In 1998, David Crosby appeared with his new musical project, CPR, on "The Tonight Show with Jay Leno." CPR stands for Crosby, Pevar and Raymond -- Raymond being James Raymond, Crosby's biologicial son. The two had first meet only four years earlier, while Crosby was recovering from his liver transplant.
Topping the charts on this date: It's Now or Never - Elvis Presley (1960), People Got to be Free - The Rascals (1968), Don't Go Breaking My Heart - Elton John and Kiki Dee (1976).
Today's musical quiz: Cream's biggest hit was also the band's first. Can you name that tune? Answer: "Sunshine of Your Love."
Today's musical birthdays include country's Jim Reeves, who was born in 1924; Justin Tubb in 1935 (age 67); Isaac Hayes in 1942 (age 60); Chicago's Jim Pankow in 1947 (age 55); Robert Plant of Led Zeppelin in 1948 (age 54); the late Phil Lynott of Thin Lizzy was born in 1951; and Rudy Gatlin of the Gatlin Brothers and Doug Fieger of the Knack, both in 1952 (age 50).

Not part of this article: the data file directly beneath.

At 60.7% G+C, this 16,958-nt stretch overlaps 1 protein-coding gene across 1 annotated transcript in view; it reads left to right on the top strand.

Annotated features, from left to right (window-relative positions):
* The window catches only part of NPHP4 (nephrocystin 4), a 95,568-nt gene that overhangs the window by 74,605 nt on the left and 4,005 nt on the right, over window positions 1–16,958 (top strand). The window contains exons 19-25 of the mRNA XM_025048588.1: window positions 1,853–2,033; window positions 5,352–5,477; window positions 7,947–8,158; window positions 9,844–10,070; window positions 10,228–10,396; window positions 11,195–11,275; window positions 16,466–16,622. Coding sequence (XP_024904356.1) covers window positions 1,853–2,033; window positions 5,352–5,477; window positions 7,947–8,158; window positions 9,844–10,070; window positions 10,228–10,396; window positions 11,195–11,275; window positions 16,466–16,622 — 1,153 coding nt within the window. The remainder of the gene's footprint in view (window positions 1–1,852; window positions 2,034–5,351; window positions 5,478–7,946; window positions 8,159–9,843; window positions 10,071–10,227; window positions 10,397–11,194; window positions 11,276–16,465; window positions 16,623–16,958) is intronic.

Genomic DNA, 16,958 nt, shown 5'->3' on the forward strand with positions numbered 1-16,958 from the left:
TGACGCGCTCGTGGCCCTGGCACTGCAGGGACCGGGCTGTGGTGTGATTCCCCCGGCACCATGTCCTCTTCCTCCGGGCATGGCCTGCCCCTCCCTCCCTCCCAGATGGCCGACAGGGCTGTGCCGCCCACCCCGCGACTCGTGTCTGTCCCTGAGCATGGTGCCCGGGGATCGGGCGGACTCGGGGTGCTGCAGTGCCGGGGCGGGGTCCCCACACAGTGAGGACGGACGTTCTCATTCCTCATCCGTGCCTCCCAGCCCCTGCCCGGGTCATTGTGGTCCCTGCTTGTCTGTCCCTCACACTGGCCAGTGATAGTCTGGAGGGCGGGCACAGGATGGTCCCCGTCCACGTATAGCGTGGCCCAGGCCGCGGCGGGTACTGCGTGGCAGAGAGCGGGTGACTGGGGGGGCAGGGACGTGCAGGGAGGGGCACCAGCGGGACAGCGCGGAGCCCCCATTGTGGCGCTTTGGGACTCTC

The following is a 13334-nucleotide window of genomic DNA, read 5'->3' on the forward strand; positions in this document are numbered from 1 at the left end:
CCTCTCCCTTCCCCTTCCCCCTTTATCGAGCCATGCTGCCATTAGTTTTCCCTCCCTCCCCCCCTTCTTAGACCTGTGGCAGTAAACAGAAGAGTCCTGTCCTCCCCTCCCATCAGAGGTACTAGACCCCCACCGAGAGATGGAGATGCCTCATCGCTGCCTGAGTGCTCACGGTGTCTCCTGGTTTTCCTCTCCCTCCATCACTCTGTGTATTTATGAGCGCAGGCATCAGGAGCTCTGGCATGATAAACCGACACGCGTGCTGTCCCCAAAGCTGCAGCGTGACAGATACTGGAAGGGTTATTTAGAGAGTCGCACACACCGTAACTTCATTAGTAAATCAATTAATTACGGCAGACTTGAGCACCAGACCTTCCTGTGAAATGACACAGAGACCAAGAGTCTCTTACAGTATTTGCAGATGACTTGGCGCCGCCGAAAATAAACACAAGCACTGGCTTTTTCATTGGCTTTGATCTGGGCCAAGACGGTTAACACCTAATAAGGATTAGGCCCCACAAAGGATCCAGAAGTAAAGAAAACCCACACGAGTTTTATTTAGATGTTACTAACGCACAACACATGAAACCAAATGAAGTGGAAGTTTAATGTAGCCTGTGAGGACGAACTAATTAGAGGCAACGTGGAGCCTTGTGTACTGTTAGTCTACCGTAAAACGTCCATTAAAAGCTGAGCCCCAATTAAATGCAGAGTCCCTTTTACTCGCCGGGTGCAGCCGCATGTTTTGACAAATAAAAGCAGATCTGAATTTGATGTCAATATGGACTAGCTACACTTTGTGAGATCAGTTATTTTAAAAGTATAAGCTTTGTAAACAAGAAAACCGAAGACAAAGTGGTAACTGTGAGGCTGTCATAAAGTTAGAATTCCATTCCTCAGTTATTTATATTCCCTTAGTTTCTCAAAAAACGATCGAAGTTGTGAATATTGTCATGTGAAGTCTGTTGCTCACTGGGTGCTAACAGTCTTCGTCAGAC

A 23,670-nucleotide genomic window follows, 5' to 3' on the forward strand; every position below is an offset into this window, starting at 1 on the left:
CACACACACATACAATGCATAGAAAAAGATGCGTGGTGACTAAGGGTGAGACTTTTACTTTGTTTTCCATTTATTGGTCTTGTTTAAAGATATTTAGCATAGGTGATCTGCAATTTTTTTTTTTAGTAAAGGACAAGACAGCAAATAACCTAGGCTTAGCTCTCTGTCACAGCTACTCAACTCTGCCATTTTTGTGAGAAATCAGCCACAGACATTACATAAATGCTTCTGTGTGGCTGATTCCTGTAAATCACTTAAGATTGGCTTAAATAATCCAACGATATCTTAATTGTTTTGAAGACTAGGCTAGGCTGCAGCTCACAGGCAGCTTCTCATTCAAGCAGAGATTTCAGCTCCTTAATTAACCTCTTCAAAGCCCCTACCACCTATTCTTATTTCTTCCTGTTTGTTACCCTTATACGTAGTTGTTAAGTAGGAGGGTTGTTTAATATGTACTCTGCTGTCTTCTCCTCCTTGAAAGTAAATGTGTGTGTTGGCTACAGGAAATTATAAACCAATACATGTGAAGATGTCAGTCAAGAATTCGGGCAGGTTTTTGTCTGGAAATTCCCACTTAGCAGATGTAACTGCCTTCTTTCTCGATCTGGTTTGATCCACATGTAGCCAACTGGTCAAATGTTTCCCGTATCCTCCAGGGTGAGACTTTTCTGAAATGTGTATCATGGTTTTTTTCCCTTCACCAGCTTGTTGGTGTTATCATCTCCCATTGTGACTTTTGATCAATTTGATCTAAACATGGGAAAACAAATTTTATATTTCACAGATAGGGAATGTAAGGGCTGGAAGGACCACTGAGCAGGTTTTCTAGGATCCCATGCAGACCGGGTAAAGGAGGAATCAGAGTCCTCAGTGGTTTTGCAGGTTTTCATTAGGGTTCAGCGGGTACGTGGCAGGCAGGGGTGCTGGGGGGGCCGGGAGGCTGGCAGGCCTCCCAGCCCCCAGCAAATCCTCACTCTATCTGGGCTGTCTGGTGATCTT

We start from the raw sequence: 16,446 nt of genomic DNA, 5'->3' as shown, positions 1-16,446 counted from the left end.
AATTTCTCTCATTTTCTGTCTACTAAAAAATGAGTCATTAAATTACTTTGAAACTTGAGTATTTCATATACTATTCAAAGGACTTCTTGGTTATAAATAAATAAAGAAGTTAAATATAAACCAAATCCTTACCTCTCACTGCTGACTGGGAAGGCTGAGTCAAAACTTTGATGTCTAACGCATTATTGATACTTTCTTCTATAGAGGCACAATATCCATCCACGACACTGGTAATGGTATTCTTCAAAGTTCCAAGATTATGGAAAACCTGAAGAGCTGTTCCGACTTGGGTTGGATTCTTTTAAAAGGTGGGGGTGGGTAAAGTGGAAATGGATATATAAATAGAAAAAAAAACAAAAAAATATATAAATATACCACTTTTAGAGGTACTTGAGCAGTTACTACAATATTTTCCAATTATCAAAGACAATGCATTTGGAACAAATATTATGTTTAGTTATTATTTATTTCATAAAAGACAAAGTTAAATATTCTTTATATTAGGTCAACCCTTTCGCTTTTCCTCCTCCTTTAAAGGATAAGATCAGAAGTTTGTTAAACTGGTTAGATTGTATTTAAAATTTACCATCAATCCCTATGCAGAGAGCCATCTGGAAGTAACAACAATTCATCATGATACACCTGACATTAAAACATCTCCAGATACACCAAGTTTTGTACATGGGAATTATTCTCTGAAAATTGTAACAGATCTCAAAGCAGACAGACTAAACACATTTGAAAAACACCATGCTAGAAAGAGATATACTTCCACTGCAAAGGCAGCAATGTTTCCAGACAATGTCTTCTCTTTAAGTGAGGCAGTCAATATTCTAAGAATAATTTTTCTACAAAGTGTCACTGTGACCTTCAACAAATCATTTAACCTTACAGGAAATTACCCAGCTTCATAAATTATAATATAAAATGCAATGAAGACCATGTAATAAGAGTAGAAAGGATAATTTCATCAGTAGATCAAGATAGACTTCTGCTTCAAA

Today in music history:
In 1955, Bo Diddley made his first appearance at New York's Apollo Theater.
In 1965, Rolling Stones manager Andrew Oldham announced the formation of his own record company, Immediate Records.
In 1968, Bobby Darin sold his music publishing company for $1 million.
In 1969, Frank Zappa disbanded the Mothers of Invention, reportedly because he was tired of "people who clap for all the wrong reasons."
In 1981, Bruce Springsteen and the E Street Band played a benefit concert for Vietnam veterans in Los Angeles.
In 1983, punk rocker Johnny Ramone suffered a near-fatal head injury in a street fight over his girlfriend.
In 1984, it was reported that the Jacksons' music video "Torture" used only a wax dummy of Michael Jackson.
In 1986, Boy George's friend Marilyn -- real name, Peter Anthony Robinson -- was cleared of heroin possession charges after London prosecutors failed to produce evidence.